“In the Caribbean, this issue of cost is exacerbated by the TFCs which, when added to the basic fares of carriers, serve to make overall ticket prices devastatingly expensive for passengers. Analysis in the aforementioned CDB study revealed that on average, TFCs added 54 per cent (40 per cent from taxes and 14 per cent from charges) to the cost of a LIAT (Leeward Islands Air Transport) one-way ticket in 2016. TFCs constitute similar proportions of fares for Caribbean Airlines (CAL) and other regional airlines,” DaSouza said.

He pointed to the example of a recent CAL promotion to mark its inaugural direct flight from Jamaica to Barbados, which advertised a fare of US$100 round trip.

“However, when TFCs were added to this fare, the total cost of travel increased by US$154 to US$$254. In this case, TFCs amounted to more than a 150 per cent increase in base fare.”

The letter included a breakdown of the different taxes imposed by Caricom governments, compiled from airline websites.

In the case of St Vincent and the Grenadines, the data shows that air passengers have to pay an airport charge of US$40 and five per cent on their fare when Argyle International Airport is the airport of origin.

But in other jurisdictions, air passengers pay even more in taxes, as is the case in St Lucia, for example.

Castries charges an airport development fee of US$35, an airport service charge of US$25, a security charge of US$4.82 — which is 7.5 per cent of the fare when St Lucia is the origin airport, a US$5 passenger facilitation charge for arriving passengers only, and US$0.37 for a facilitation charge for arriving passengers.

DaSouza said in his letter that there is no denying that airports are expensive.

“Consequently, there is almost an expectation that nations implement measures to extract revenue from passengers who utilise airports across the region to contribute not only to their operation, but also to fund aspects of government budgets.”

He said that for his group, the questions are how much TFCs can authorities impose on the traveller before negative overall outcomes begin to accrue.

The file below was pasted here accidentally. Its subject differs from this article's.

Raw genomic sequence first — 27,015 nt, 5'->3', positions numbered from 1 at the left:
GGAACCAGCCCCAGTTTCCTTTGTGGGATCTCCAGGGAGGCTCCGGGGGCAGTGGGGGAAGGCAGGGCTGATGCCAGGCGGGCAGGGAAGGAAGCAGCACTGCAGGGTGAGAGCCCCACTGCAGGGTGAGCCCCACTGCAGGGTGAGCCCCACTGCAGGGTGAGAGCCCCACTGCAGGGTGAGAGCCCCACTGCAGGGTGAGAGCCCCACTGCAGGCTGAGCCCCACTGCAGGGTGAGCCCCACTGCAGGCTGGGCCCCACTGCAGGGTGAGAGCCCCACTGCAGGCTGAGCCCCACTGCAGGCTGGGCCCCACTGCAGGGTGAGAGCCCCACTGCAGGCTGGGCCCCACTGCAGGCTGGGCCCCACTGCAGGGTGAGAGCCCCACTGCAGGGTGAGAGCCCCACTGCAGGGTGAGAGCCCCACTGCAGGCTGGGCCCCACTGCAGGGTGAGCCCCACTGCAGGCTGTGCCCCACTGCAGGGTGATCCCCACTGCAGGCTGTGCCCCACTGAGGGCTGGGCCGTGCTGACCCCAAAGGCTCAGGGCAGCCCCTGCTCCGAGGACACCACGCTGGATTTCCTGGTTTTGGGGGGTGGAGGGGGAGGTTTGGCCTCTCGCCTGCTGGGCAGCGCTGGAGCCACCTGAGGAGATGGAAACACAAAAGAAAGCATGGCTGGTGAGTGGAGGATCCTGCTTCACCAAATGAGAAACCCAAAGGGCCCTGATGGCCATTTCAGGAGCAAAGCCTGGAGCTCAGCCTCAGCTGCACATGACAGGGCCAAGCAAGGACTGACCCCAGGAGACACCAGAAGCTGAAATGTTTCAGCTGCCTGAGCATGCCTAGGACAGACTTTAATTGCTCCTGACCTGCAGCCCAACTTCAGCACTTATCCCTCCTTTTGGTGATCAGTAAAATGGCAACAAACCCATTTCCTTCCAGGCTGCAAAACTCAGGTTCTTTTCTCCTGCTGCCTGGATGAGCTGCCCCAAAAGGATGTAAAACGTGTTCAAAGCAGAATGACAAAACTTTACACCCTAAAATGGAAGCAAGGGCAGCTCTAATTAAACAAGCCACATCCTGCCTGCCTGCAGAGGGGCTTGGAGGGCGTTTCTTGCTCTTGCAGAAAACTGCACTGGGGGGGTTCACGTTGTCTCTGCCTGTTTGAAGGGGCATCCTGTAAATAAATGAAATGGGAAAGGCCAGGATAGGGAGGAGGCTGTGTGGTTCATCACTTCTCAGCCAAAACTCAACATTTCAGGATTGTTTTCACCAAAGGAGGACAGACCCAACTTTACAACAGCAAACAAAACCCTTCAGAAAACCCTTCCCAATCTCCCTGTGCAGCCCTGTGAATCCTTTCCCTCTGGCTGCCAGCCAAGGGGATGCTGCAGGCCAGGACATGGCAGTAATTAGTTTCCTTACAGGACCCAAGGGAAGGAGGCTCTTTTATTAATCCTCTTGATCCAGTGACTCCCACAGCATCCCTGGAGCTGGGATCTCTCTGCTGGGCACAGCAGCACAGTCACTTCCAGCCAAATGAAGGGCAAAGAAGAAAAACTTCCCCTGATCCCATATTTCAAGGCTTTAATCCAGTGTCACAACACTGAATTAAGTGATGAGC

“Specifically, how much TFCs can Caricom governments extract from intra-regional travellers before the region begins to be negatively impacted by the lower passenger volumes?” he said.

DaSouza said his group believes that the region is at “a critical juncture, where overtaxation while meeting airport operational costs is compromising regional development and economic integration for the worse”.

He said that the TFC regime which is applied to travel originating from and destined for outside of Caricom is not the focus.

“We are not asking governments to disrupt this income stream. Instead, our efforts are concentrated on the lowering of TFCs on travel between Caricom states…

“Rather, what we espouse is based on principles enshrined in the Revised Treaty of Chaguaramas, signed by regional leaders optimistic about the manifestation of regional advancement through genuine, functional cooperation. Principles of collective responsibility and shared destiny, principles of reduced insularity and myopia built on the realisation that by depending more on each other, we can depend less on non-Caricom states for our social and economic progress.”

He said that numerous studies have used price elasticity of demand (PED), which measures the responsiveness of demand to changes in price, to predict that if governments were to reduce TFCs, intra-regional Caribbean travel would increase significantly.